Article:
When two men discovered a rare and valuable 90ft-tall bigleaf maple tree in Washington State’s Olympic National Forest last year, they allegedly set about trying to steal it.
But there was a problem – the tree was home to a bee hive. The men reportedly tried to use a wasp killer to get rid of it. When that didn’t work, one allegedly poured gasoline on it, and lit it on fire.
The result, according to a federal indictment unsealed this week, was an August wildfire that raged across the eastern half of the ancient forest, setting 3,300 acres of public land ablaze and costing $4.5m to fight.
Known as the Maple Fire, the smoke from the blaze also served to exacerbate an already bad summer for the region’s air quality. There were fires raging in Canada and Eastern Washington, and as smoke from these blazes struck Seattle, at some points the city reportedly had the worst air quality in the world.
Justin Andrew Wilke and Shawn Edward Williams have been charged with multiple federal felonies related to timber theft and could face years in prison and thousands of dollars in fines if convicted.
The bigleaf maple’s wood was covered in a distinct pattern, which if harvested is extremely popular for woodworking and potentially worth thousands of dollars. Before the fire, the pair had allegedly spent months illegally harvesting these high-value maple trees and selling the wood, which is used to make furniture and musical instruments.
Wilke was also specifically charged with “setting timber afire” and “using fire in furtherance of a felony” – the latter comes with a mandatory 10-year sentence, according to Seth Wilkinson, the lead prosecutor on the case.
“Timber theft, which involves destruction of a public resource, is in itself a really serious crime in this area,” said Wilkinson. “But this one is magnified many many times because of the consequences here, which involved the destruction of thousands of acres of national forest.”
Hundreds of responders from a variety of agencies came together to fight the flames west of Seattle, but the combination of an extremely dry summer and the fact that this is a dense forest with a lot of flammable moss meant that it took at least four days to control.
Wilke pleaded not guilty during an initial court appearance this week and is being detained until his trial in December, according to Wilkinson. Williams was arrested a couple weeks ago and is in state custody in California, but is expected to be transferred to Washington for his arraignment.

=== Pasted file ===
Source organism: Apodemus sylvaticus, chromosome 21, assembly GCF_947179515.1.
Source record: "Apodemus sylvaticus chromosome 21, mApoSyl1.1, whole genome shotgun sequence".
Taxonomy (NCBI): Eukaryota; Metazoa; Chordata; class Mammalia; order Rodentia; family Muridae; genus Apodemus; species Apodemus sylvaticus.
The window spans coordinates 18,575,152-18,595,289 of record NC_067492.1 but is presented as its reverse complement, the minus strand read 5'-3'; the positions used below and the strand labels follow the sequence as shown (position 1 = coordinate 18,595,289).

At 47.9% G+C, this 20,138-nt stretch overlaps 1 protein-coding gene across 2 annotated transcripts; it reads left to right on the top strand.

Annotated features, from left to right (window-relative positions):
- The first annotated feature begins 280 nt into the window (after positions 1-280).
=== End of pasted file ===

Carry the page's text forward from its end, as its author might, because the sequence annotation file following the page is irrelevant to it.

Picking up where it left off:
Wilke’s attorney did not immediately respond to requests for comment, and court records did not name a federal attorney for Williams.
Tree theft has become a problem for the Olympic forest and other national forests across the country, said Susan Garner, spokesperson for the Olympic National Forest.
“We just don’t have enough law enforcement officers out there, and many of our roads are remote,” she said. “It’s a problem, I think, probably on every national forest.”
Tree theft may be costing the US. Forest Service up to $100m each year, according to a High Country News article published in 2017. Western Washington has been one of the areas most impacted.
The indictment states that Wilke and Williams, along with other unnamed individuals, spent the spring and summer on the hunt across the Pacific Northwest forest for maple trees. When they found a good candidate, the small team allegedly used a chainsaw to fell the tree, and later cut it into smaller pieces.
With the right permits, most national forests allow visitors to harvest trees for personal use. But Wilke and Williams were allegedly selling the blocks to a lumber mill in a small city in western Washington by presenting its owner with permits saying it had been harvested on private land, according to a news release from the US attorney’s office. By the time they found the maple in early August, they had allegedly sold thousands of dollars’ worth of wood to the mill.
After officials responded to the fire, Wilke was soon on their radar when he was found in the area. He was questioned by a Forest Service law enforcement officer, but denied cutting timber, according to the indictment.
More than one year later, the charred area, which had long been a popular place for hiking and sightseeing, remains closed to the public due to lingering safety concerns, such as falling trees, said Garner. And while there are spots where greenery has started to return, there are still many sections that have not shown signs of recovery.
“People need to be aware of their actions and to stop and think about what they’re doing and to treat public lands with the deference that they deserve because they belong to all of us,” said Garner.